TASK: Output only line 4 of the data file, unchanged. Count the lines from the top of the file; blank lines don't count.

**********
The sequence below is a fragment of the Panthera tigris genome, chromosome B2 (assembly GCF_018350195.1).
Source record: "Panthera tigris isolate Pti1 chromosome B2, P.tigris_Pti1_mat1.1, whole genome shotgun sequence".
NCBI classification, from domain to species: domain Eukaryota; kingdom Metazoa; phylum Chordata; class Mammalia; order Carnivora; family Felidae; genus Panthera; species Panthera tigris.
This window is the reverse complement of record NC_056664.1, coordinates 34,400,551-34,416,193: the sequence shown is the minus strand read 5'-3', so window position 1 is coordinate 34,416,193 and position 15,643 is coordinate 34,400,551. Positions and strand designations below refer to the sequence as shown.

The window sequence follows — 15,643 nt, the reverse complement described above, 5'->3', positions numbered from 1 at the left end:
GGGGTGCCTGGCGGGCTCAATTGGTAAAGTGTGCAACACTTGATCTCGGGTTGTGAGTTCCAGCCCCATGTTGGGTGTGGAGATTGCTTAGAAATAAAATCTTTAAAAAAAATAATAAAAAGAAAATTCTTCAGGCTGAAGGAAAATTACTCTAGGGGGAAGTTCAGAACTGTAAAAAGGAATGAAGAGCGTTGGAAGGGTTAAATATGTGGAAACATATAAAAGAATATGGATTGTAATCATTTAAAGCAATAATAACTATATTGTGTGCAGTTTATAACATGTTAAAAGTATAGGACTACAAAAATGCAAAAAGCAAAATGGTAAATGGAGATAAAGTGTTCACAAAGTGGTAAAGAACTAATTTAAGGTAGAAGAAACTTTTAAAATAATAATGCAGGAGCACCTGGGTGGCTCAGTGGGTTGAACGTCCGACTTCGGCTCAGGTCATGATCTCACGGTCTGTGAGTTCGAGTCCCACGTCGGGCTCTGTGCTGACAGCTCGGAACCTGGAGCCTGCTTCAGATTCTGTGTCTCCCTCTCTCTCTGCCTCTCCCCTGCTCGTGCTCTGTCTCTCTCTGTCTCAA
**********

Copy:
This window is the reverse complement of record NC_056664.1, coordinates 34,400,551-34,416,193: the sequence shown is the minus strand read 5'-3', so window position 1 is coordinate 34,416,193 and position 15,643 is coordinate 34,400,551. Positions and strand designations below refer to the sequence as shown.